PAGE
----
One of the main goals of the Terminology Unit at the WIPO is to provide terminology support to the PCT Translation Service that is responsible for patent translation at WIPO. One example is a termbase that is now publicly available on the WIPO website. WIPO Pearl contains terminology extracted from a large corpus of patent documents that is searchable in PATENTSCOPE, also on the WIPO website. Since the termbase covers ten languages (Arabic, German, English, Spanish, French, Japanese, Korean, Portuguese, Russian, and Chinese) it is essential that all contributors follow a common set of guidelines, that they create terminological records in different languages following the same theoretical and methodological principles. The guidelines are accommodated to the needs of the potential users of the termbase – not only translators but also terminologists, domain experts, patent drafters, etc. – who will have access to information such as head terms, synonyms, and defining contexts taken from reliable sources about concepts newly created by inventors and also well-established ones.
- Intellectual Property is a relevant issue in terminology. Can you give us any insights about your work in that area?
I had never worked in the area of intellectual property before the fellowship at WIPO, so it’s an area that is relatively new for me. Apart from the initial period of getting familiarized with the terms and concepts related to the whole process of patenting an invention it soon became very clear that terminology is important not just for translators of patents but – I dare say – for almost every stakeholder in that area.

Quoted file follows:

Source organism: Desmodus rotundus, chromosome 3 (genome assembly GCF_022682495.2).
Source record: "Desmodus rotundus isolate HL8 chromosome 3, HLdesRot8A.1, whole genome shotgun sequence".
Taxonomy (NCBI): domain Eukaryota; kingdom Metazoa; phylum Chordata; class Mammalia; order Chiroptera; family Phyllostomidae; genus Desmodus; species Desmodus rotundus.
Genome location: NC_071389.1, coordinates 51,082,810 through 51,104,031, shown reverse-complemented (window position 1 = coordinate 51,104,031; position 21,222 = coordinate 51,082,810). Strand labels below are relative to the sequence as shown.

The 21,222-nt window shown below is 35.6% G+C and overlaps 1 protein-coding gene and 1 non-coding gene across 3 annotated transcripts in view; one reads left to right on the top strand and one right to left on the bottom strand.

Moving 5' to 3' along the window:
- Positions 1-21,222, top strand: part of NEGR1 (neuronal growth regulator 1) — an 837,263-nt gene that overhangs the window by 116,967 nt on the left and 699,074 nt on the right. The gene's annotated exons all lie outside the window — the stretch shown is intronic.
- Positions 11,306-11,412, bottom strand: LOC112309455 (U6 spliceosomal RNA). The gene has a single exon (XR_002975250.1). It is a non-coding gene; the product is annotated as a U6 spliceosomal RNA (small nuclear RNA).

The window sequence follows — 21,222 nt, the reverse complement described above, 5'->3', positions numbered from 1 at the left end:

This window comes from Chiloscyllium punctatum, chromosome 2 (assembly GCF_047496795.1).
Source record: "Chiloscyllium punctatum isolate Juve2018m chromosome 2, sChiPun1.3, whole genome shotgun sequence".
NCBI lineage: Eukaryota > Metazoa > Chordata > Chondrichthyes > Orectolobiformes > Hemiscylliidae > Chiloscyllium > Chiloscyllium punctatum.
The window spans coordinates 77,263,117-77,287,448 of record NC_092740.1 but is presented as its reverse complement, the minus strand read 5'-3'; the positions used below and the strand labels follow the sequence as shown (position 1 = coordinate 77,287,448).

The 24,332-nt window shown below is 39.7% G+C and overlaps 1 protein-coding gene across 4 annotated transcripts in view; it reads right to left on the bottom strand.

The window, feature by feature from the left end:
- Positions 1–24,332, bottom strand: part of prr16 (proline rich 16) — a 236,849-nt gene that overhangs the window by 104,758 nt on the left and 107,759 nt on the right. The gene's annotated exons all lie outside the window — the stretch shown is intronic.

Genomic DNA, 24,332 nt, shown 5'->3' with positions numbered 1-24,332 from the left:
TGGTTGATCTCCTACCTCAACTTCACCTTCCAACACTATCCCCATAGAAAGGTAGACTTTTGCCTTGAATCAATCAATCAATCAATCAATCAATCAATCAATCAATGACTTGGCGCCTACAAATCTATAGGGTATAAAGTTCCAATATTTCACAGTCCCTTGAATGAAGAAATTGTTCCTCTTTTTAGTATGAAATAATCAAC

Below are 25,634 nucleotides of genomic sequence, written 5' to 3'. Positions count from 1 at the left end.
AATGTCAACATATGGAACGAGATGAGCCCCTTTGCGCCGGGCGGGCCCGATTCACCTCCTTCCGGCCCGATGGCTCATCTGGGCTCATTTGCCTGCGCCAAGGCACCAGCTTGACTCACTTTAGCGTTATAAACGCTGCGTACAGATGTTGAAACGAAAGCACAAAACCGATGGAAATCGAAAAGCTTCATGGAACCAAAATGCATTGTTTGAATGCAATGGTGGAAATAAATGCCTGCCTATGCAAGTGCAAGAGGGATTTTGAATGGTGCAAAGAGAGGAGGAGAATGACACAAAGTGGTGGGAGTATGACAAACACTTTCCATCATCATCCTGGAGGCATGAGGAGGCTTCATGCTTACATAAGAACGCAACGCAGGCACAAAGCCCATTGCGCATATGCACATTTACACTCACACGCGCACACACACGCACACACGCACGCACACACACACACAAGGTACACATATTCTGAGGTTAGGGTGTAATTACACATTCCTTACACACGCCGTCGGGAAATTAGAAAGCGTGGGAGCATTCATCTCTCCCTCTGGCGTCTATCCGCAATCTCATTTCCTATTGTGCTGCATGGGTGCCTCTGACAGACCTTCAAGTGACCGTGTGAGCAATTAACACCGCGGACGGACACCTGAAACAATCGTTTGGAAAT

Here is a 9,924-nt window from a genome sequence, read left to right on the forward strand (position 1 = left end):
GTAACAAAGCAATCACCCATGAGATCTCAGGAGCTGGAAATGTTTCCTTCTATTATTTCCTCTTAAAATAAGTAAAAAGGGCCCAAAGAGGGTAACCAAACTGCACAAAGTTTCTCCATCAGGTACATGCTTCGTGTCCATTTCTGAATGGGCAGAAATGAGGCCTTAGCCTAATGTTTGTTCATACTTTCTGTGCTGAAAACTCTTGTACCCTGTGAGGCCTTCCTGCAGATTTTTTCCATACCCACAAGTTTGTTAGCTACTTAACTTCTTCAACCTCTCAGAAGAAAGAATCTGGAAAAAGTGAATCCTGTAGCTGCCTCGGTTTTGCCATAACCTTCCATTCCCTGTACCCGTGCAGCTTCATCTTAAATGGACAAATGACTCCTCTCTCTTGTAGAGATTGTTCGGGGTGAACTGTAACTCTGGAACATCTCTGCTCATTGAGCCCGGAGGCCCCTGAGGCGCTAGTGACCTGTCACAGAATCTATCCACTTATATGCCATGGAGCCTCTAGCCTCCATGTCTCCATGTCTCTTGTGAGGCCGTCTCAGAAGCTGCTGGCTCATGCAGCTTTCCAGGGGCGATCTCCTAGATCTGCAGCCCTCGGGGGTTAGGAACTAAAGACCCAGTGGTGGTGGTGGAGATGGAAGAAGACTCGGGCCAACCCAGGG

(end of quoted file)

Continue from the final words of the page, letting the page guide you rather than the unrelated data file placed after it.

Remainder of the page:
Based on my experience at WIPO, I noticed that there is a contrast between the different working languages at WIPO in terms of the quantity and quality of sources from where it is possible to obtain terminological information. Many of the concepts that one finds in patent documents don’t have a designation in Portuguese, either because they were recently created and/or because there’s no industry in the country for that particular type of technology or innovation. In many subject fields, specialist authors borrow terms from other languages, usually English. The number of patent applications originally drafted in Portuguese is low when compared to other languages such as English or Chinese. There’s also a limited availability of academic works and specialized journals on certain concepts and subject fields.
Many of the tasks carried out posed new challenges for me, e.g. identifying a newly-created concept related to an invention, researching its designation, judging its stability in a given field, relating it with other concepts in the same subject field or in a different one.